Here’s an intriguing game for tribal art lovers whatever your income.
Open the Sotheby’s on line catalogue for the Dec 12 African and Oceanic Sale, deal yourself a million euros worth of Monopoly money, and then choose the six artworks you personally would buy at their lowest estimates.
This could be fun for two reasons. First, this is an incredibly strong sale offering an amazing selection of rare Oceanic art, and an impressive depth of quality African art– so even with a spare million to play with, there could be some tough decisions to be made.
Second, this is an imaginary game so there are no winners or losers, but it can tell you a lot about yourself. Will you choose the most expensive items? Several items that fit in with your special collecting interests? Items you have always wanted to own and couldn’t afford? Items that are a good investment? Or just beautiful things that you like, regardless of the estimates? In other words, what pushes your buttons? Price tags? Investment shrewdness? An obsession to add to your collection? An appreciation of beauty? Or simply following your emotional curiosity?
The crème de la crème – Estimates up to E550K.
The most expensive estimate in the sale is for a Melanesian object, an absolutely perfectly Biwat flute stopper (€420 – 550k), a visual icon of Oceanic art as familiar to most collectors as the Mona Lisa (lot 84, 450k – 550K).
Personally, however, if I were to spend up to half of my million euro on one object, it would be the amazing Cross River (Cameroons) atal or akwansi stone monolith, one of the most beautiful examples I have ever seen.(Lot 84 – €250K – €400K). In fact, it is so tactile that I would like to reach into the photograph and stroke it. These large and ancient carved stones are 500 – 1000 years old and were set in up in groups in the middle of the village to honour the ancestors.
They are now mostly found in abandoned villages and these sites are strictly protected as national treasures. Sadly, of the only 400 known examples in the 1960s, less than 190 remain – so more than half have been lost, legitimately removed or looted in the last 50 years. (Fortunately, this one comes with a reliable provenance and publication history).
That’s my choice, but which of the rarest objects would you choose? Would it be the superb Fang funerary figure, with its lustrous patina and illustrious provenance? (Lot 99 , 250K – 350K). Or maybe you prefer the rare Dogan female figure with upraised arms, which depicts Ya Signene, the only woman represented in the masked ceremonies of the Dogon, ( lot 55, €220K – €500K). Or would you find the beautiful and rare Senufo Mask, covered in copper and pewter by a renowned metal smith of Duala more to your liking (Lot 52, €200K – €3000K).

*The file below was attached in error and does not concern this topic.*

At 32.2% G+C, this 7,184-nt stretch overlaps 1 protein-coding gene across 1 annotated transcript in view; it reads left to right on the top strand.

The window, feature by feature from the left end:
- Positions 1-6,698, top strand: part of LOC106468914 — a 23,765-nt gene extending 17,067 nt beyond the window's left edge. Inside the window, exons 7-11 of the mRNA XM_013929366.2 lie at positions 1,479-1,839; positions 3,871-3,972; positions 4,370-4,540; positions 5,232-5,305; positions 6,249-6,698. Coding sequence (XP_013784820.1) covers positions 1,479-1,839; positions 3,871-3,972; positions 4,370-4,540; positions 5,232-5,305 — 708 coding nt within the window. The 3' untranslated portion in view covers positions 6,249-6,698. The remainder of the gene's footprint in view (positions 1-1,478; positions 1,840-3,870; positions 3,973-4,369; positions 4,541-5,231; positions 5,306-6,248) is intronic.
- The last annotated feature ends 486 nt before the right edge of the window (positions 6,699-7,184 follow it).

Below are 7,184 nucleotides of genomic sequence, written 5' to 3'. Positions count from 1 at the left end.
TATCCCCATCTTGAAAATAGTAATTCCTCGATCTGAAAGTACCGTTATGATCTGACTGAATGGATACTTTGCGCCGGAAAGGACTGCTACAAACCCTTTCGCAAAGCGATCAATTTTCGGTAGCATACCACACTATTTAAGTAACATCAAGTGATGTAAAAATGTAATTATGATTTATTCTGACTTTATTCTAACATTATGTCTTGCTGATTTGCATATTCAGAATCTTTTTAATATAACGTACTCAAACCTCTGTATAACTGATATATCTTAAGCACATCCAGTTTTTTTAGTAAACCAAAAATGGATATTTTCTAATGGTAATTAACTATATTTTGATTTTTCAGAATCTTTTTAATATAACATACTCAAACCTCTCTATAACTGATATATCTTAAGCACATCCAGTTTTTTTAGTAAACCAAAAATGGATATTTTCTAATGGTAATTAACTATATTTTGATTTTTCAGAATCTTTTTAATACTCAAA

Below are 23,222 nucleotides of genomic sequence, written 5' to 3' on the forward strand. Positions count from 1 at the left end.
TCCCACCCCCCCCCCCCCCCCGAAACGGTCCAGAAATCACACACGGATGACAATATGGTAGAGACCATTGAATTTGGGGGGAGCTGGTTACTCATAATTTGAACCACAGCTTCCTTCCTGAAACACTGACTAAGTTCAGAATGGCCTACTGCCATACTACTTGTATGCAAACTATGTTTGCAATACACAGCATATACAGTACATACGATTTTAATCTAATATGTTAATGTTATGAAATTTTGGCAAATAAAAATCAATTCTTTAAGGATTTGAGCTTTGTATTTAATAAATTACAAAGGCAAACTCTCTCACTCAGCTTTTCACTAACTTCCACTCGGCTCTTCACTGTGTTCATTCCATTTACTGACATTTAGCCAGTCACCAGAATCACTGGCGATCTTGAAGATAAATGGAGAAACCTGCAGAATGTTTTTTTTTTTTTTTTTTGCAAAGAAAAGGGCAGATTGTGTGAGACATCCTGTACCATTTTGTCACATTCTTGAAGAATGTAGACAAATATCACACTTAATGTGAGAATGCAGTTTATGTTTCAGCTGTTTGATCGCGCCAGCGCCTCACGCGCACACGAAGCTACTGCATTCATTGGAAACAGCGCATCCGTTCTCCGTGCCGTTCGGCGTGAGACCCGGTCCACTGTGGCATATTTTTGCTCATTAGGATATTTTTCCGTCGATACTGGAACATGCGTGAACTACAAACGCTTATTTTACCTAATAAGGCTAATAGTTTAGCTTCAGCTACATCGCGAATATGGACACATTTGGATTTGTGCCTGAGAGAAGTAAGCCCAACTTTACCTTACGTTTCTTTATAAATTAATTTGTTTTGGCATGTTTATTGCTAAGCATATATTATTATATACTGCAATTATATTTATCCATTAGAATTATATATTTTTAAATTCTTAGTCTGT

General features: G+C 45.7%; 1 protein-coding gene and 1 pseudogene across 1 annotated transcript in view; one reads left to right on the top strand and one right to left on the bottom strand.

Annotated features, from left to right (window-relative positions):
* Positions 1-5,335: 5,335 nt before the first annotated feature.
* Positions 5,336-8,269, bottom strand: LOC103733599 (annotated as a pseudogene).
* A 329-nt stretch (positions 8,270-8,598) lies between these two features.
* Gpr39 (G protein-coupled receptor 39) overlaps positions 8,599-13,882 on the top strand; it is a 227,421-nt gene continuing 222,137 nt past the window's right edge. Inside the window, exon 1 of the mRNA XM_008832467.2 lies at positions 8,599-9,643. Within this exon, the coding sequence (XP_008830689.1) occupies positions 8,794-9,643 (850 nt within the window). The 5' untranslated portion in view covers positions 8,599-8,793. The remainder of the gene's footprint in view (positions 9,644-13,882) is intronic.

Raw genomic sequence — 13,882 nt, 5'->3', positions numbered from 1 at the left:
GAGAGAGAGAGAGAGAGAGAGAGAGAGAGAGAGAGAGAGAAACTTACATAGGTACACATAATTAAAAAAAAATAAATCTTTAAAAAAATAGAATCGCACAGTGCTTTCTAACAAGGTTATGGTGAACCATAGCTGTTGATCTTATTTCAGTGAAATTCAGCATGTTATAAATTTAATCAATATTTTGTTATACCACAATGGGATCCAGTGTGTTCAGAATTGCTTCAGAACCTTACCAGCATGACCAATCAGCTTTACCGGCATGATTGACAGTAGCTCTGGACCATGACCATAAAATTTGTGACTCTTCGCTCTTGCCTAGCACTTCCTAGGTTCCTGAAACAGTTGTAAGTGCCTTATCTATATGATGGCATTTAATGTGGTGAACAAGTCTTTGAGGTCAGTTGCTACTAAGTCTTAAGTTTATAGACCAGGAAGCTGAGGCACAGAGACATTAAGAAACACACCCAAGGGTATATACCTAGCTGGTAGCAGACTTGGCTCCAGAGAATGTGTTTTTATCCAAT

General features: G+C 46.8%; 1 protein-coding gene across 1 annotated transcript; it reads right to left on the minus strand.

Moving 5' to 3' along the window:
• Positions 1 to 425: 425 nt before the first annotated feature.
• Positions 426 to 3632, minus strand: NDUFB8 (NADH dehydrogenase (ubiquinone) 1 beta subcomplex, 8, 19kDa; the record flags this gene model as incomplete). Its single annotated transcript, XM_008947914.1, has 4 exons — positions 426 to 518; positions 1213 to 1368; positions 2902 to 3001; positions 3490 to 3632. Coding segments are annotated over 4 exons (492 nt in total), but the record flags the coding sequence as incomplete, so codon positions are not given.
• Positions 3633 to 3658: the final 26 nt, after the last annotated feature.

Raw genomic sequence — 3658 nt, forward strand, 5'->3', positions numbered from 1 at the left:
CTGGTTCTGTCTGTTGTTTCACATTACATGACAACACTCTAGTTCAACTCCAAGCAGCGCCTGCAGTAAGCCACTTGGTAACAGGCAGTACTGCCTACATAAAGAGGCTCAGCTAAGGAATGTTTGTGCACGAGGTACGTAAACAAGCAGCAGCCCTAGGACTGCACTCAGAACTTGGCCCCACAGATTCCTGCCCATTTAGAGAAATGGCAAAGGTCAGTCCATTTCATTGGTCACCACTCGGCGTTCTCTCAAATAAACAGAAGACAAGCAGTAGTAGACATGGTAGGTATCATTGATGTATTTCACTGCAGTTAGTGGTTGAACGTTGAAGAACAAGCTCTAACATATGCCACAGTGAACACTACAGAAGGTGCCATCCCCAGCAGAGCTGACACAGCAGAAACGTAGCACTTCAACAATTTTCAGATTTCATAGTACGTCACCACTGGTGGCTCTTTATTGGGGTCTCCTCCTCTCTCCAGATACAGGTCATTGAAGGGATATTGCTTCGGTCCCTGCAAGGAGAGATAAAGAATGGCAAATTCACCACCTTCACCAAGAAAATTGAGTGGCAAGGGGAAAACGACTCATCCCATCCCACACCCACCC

How about the rarest piece?
Actually, I personally have no doubts here. My pick would be the Chubwan or Tubuan mask from Pentecost Island in Vanuatu which has great age and is obviously stone-carved (lot 25, €60k – 90K). In a conversation some years ago , Kirk Huffman, founder of the Vanuatu Cultural Centre, explained to me that the Chubwan secret society ritual for which this example (and the 20 other known pre-1900 masks in existence) were carved, last took place in the 1920s and will never take place again. Why? Simply because the last of the old initiated men qualified to perform the ritual died without passing it on – probably because there was no younger person on the island who was of a high enough initiation grade to be entrusted with such sacred information. Most people think that only animals become extinct, but the secret-sacred elements of culture are just as vulnerable.
There are16 other very interesting masks in this sale – almost all African of course – and many are superb – so I don’t expect you to share my choice. Which mask would you choose?